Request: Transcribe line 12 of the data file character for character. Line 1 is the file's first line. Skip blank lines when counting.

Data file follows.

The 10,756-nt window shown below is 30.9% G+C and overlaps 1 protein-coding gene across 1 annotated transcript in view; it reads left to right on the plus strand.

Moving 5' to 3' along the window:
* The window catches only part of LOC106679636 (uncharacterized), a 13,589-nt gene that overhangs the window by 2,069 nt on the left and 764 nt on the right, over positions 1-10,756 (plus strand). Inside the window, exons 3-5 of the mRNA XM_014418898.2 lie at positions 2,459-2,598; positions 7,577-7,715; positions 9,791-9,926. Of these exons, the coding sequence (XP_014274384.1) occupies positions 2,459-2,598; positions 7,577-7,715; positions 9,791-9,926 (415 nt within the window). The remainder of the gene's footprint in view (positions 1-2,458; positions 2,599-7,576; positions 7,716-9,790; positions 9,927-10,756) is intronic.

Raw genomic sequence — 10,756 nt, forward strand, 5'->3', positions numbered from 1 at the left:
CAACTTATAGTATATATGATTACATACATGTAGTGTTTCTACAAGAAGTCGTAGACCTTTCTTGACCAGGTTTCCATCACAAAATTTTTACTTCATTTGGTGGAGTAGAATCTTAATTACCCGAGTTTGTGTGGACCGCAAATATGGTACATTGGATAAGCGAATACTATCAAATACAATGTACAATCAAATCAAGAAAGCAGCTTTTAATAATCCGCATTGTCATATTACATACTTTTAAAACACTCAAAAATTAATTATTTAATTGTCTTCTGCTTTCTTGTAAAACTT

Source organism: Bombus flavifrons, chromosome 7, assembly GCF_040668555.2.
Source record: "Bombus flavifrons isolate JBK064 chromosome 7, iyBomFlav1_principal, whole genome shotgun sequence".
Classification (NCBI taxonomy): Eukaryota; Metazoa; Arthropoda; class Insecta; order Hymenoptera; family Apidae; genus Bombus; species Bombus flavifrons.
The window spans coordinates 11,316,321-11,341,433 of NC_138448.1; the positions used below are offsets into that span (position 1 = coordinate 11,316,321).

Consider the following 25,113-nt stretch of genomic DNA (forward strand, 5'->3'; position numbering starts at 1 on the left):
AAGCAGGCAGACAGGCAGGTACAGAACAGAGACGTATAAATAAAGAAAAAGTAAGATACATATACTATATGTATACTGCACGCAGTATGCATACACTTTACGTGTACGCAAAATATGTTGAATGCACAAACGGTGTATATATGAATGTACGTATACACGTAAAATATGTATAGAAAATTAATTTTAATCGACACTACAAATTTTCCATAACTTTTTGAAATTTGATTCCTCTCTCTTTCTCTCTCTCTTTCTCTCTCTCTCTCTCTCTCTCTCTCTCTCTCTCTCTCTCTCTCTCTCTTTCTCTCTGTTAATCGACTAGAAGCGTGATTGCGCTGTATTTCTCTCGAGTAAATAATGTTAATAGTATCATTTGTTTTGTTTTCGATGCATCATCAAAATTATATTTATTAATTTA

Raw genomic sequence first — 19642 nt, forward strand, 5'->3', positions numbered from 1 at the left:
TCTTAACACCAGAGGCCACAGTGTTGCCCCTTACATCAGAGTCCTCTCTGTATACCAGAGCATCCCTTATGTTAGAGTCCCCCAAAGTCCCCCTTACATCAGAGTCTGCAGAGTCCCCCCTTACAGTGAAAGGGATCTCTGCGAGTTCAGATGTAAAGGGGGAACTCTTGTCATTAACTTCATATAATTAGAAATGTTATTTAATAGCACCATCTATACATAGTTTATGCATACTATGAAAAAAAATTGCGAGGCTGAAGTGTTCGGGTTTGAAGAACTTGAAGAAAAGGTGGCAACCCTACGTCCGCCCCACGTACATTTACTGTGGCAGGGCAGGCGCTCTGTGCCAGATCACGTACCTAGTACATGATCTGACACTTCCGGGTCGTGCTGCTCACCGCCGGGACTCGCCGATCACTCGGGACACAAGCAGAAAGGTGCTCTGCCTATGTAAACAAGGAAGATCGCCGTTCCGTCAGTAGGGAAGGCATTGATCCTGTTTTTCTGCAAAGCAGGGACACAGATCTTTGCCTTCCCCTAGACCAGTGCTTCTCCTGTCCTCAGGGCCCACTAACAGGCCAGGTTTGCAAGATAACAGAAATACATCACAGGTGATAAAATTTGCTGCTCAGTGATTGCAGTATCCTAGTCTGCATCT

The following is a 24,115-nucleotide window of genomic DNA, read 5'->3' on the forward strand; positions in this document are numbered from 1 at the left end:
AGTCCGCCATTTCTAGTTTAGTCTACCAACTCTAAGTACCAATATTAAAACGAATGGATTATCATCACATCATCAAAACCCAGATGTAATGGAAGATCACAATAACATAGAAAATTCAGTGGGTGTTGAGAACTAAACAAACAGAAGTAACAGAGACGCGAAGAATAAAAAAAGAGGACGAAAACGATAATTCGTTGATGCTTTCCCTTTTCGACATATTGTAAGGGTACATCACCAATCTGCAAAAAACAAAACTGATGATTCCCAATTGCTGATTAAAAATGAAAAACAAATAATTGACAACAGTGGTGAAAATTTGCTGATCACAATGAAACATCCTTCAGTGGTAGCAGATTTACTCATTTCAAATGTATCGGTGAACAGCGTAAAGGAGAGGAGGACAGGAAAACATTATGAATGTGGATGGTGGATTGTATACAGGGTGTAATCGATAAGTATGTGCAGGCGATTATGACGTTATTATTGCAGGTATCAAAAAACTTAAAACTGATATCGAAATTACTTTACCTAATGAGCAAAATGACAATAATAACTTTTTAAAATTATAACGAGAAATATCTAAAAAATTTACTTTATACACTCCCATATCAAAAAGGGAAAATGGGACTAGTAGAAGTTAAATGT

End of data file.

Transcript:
Raw genomic sequence first — 19642 nt, forward strand, 5'->3', positions numbered from 1 at the left: